Via The Record
Every year, more Canadians kill themselves than die by car accidents, HIV, homicide, drowning, influenza and war combined.
In Ontario alone, the suicide rate doubles the road toll most years, according to figures obtained from the Office of the Chief Coroner.
Despite this, preventive awareness campaigns and funding for suicide pales in comparison to all other public safety issues, experts told the Toronto Star.
“The amount of money we spend on other causes of death far, far outstrip what we spend on mental health and suicide prevention,” said University of Western Ontario clinical psychologist Dr. Marnin Heisel.
“Most Canadians are not aware of just how many people take their lives and the urgent need for action on that front,” he said.
Former Ontario health minister George Smitherman, who lost his husband to suicide in December, believes this reality paints a shameful picture.
“If you think about all the focus and attention on all those other issues; you always hear about them, but with suicide you just don’t,” he said.
The lack of awareness was likely linked to what Smitherman described as the “emotional disease index” that sways government decision-making and drives public funding.
As a minister of health, you have to think about your “emotional vulnerability or political sensitivity” to an issue, Smitherman said.
“Stigma is a big, big influencer here. You are not going to come under pressure to fund something if nobody’s talking about it.
You are going to come under pressure if everyone’s talking about it, and they’re talking about it with a tear in their eye.”
Childhood cancer would rank highly on the index; suicide would not, he said.
“Those diseases which have stigma associated with them are invariably operating at a disadvantage that stems from people’s unwillingness to bring them out of the shadows.”
Smitherman’s husband, Christopher Peloso, 40, stormed out of their west-end home and killed himself after an argument “over nothing” late last year.
Two months earlier Peloso, who was a stay-at-home dad to the couple’s two adopted children, had disappeared for a few days and was found near train tracks close to the family’s home.
Smitherman, who came second to Rob Ford in the 2010 Toronto mayoral race, said his husband had struggled with mental health issues for years, but the “pain in his brain” had become unrelenting near the end.
“Christopher started to convince himself that he was holding us all back,” Smitherman said.
“In a bitter moment, I could conjure up a feeling that that was selfish, but the mind is just not as easy to fix as a broken leg.”
Every year about 4,000 people on average commit suicide in Canada, making it the ninth-leading cause of death in the country, according to Statistics Canada.
Every few hours, someone in this country dies by suicide, “just think about that,” Heisel said.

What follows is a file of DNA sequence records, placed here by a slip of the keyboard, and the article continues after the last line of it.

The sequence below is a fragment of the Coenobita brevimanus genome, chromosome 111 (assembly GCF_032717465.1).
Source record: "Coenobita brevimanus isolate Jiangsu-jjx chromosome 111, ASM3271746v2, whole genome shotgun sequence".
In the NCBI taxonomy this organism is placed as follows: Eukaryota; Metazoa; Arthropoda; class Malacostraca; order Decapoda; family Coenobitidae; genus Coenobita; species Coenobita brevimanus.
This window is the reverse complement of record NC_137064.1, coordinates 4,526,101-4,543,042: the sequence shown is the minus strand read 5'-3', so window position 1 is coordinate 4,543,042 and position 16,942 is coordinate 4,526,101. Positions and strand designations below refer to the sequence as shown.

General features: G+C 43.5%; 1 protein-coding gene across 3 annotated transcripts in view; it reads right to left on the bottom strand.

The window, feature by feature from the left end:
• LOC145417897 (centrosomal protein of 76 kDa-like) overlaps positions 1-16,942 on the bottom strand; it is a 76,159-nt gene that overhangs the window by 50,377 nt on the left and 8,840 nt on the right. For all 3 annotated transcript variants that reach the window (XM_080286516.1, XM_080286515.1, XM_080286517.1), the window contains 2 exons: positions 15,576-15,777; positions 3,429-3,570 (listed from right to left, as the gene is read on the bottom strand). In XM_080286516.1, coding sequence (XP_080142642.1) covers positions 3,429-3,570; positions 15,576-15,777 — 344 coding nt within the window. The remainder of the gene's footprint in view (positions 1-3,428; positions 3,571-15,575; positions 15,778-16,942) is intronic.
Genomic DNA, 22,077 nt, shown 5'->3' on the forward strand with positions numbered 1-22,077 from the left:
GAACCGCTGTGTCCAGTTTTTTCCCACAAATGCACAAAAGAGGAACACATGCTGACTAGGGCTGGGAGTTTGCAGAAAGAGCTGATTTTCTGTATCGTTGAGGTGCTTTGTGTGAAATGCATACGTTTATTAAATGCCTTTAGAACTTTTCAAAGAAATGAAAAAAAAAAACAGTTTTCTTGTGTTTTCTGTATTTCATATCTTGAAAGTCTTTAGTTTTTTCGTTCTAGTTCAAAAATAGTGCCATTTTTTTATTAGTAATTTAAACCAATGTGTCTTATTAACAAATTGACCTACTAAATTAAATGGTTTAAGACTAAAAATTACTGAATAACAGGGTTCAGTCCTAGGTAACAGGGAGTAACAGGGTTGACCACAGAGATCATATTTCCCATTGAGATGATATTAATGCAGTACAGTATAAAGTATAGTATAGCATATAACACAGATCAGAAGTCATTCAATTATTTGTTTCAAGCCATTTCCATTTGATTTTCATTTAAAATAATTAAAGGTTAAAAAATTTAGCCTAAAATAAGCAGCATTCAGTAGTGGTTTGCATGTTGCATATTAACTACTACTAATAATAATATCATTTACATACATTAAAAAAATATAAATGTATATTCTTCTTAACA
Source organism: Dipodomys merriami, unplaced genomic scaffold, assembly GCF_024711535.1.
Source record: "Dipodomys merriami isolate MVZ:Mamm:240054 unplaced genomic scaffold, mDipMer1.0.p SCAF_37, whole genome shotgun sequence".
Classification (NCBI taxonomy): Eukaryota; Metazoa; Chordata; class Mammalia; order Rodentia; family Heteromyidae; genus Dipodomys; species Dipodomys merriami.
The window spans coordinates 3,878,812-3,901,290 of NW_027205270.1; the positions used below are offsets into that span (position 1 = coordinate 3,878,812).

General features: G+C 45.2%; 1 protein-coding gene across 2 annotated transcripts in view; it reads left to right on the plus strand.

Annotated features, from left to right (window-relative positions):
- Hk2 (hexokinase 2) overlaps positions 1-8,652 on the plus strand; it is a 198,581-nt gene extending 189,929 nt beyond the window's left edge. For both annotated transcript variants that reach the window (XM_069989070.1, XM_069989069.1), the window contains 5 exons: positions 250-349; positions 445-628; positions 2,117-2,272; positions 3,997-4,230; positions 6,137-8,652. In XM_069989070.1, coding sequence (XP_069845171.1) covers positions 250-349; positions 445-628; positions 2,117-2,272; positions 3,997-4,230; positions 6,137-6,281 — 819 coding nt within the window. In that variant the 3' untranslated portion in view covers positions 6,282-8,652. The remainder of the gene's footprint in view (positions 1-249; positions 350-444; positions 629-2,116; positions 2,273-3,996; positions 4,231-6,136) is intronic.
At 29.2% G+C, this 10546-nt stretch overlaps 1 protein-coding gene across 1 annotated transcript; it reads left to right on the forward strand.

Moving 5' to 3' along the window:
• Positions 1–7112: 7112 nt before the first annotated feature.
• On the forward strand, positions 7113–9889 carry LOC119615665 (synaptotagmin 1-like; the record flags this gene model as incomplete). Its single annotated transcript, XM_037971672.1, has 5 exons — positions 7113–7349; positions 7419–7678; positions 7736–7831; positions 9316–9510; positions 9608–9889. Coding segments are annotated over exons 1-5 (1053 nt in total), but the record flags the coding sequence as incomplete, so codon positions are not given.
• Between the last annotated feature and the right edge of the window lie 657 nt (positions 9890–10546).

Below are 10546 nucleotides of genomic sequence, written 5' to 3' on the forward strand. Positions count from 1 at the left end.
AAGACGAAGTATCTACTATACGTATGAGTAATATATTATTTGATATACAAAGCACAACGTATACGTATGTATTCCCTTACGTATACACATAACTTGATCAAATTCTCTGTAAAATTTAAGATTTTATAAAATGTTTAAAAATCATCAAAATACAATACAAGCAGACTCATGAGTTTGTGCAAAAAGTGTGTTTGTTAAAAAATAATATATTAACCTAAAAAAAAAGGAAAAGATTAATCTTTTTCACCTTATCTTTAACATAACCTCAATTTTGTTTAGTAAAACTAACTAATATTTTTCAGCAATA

“Think about a public event that would draw a crowd of 4,000 people; that’s the equivalent of 20 jumbo jets just disappearing,” he said.
In Ontario, the suicide rate has climbed from 1,093 in 2008 to 1,246 in 2012, coroner figures show.
Canada is one of only a few countries in the western world that does not have a national suicide prevention campaign because health care is governed at a provincial level. Heisel said this could be contributing to the rising suicide rate.
The total cost of suicide and self harm in Canada is estimated to be $2.4 billion a year in lost economic productivity of the dead and mental health programs for the grieving families left behind, according to SMARTRISK’s The Economic Burden of Injury in Canada report.
Smitherman, Heisel and other experts all called for increased awareness of suicide and earlier interventions for people at risk.
“The one thing I can do is talk about it,” Smitherman said.
“I’ve told hundreds of people about the nature and means of my loss and that is taking power of it and that is breaking down stigma.”
However, Smitherman has yet to tell his children, Michael, 5, and Kayla, 4, that their father’s death was by his own hand.
He fears that one day soon a classmate at their school will read a news story and tell his children their father killed himself.
“This is something I think about almost every day,” he said.
“I’ve started to explain to them that pain is the hurt we feel in our body when we get an injury, but that there is pain that is inside us that comes from our brain,” he said.
“I need to make sure they understand that it wasn’t me, it wasn’t them and it wasn’t anybody that we know. It’s just that the chemistry was off in Dada’s brain.”
In the year 2011, 3,728 people died by suicide, 2,158 in car accidents, 527 by homicide, 303 by HIV, 482 from influenza and 253 from drowning, according to Statistics Canada.
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